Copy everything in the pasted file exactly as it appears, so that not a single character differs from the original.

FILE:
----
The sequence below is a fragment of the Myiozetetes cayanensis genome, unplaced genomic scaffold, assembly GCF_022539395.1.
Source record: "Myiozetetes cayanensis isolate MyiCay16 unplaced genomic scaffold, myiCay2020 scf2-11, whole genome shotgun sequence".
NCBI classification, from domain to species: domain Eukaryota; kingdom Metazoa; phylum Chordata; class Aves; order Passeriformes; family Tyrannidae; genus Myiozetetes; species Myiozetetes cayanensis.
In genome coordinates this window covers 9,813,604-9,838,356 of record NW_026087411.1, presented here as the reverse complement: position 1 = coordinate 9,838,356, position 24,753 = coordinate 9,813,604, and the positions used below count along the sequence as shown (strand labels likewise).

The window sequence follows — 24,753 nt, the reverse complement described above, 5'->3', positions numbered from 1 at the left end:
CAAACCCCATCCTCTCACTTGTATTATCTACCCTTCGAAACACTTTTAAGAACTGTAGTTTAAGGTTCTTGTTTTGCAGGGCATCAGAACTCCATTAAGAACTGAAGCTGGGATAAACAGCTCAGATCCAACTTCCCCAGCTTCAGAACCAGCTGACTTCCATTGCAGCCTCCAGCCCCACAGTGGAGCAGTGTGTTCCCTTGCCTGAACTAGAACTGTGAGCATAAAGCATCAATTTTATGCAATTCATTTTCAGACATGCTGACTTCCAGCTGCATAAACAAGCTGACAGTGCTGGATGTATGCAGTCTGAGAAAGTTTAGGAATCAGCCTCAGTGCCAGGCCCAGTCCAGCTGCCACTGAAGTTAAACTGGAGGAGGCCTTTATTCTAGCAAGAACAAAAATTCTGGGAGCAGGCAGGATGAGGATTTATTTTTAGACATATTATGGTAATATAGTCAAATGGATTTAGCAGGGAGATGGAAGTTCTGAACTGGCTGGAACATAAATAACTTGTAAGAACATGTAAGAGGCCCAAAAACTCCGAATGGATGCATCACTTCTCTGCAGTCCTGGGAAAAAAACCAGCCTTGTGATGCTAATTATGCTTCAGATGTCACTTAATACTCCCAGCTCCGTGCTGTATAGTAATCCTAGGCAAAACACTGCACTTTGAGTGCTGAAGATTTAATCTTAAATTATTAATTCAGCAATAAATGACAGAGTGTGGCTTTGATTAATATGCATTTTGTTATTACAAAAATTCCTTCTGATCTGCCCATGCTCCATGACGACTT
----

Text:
The sequence below is a fragment of the Myiozetetes cayanensis genome, unplaced genomic scaffold, assembly GCF_022539395.1.
Source record: "Myiozetetes cayanensis isolate MyiCay16 unplaced genomic scaffold, myiCay2020 scf2-11, whole genome shotgun sequence".
NCBI classification, from domain to species: domain Eukaryota; kingdom Metazoa; phylum Chordata; class Aves; order Passeriformes; family Tyrannidae; genus Myiozetetes; species Myiozetetes cayanensis.
In genome coordinates this window covers 9,813,604-9,838,356 of record NW_026087411.1, presented here as the reverse complement: position 1 = coordinate 9,838,356, position 24,753 = coordinate 9,813,604, and the positions used below count along the sequence as shown (strand labels likewise).

The window sequence follows — 24,753 nt, the reverse complement described above, 5'->3', positions numbered from 1 at the left end:
CAAACCCCATCCTCTCACTTGTATTATCTACCCTTCGAAACACTTTTAAGAACTGTAGTTTAAGGTTCTTGTTTTGCAGGGCATCAGAACTCCATTAAGAACTGAAGCTGGGATAAACAGCTCAGATCCAACTTCCCCAGCTTCAGAACCAGCTGACTTCCATTGCAGCCTCCAGCCCCACAGTGGAGCAGTGTGTTCCCTTGCCTGAACTAGAACTGTGAGCATAAAGCATCAATTTTATGCAATTCATTTTCAGACATGCTGACTTCCAGCTGCATAAACAAGCTGACAGTGCTGGATGTATGCAGTCTGAGAAAGTTTAGGAATCAGCCTCAGTGCCAGGCCCAGTCCAGCTGCCACTGAAGTTAAACTGGAGGAGGCCTTTATTCTAGCAAGAACAAAAATTCTGGGAGCAGGCAGGATGAGGATTTATTTTTAGACATATTATGGTAATATAGTCAAATGGATTTAGCAGGGAGATGGAAGTTCTGAACTGGCTGGAACATAAATAACTTGTAAGAACATGTAAGAGGCCCAAAAACTCCGAATGGATGCATCACTTCTCTGCAGTCCTGGGAAAAAAACCAGCCTTGTGATGCTAATTATGCTTCAGATGTCACTTAATACTCCCAGCTCCGTGCTGTATAGTAATCCTAGGCAAAACACTGCACTTTGAGTGCTGAAGATTTAATCTTAAATTATTAATTCAGCAATAAATGACAGAGTGTGGCTTTGATTAATATGCATTTTGTTATTACAAAAATTCCTTCTGATCTGCCCATGCTCCATGACGACTT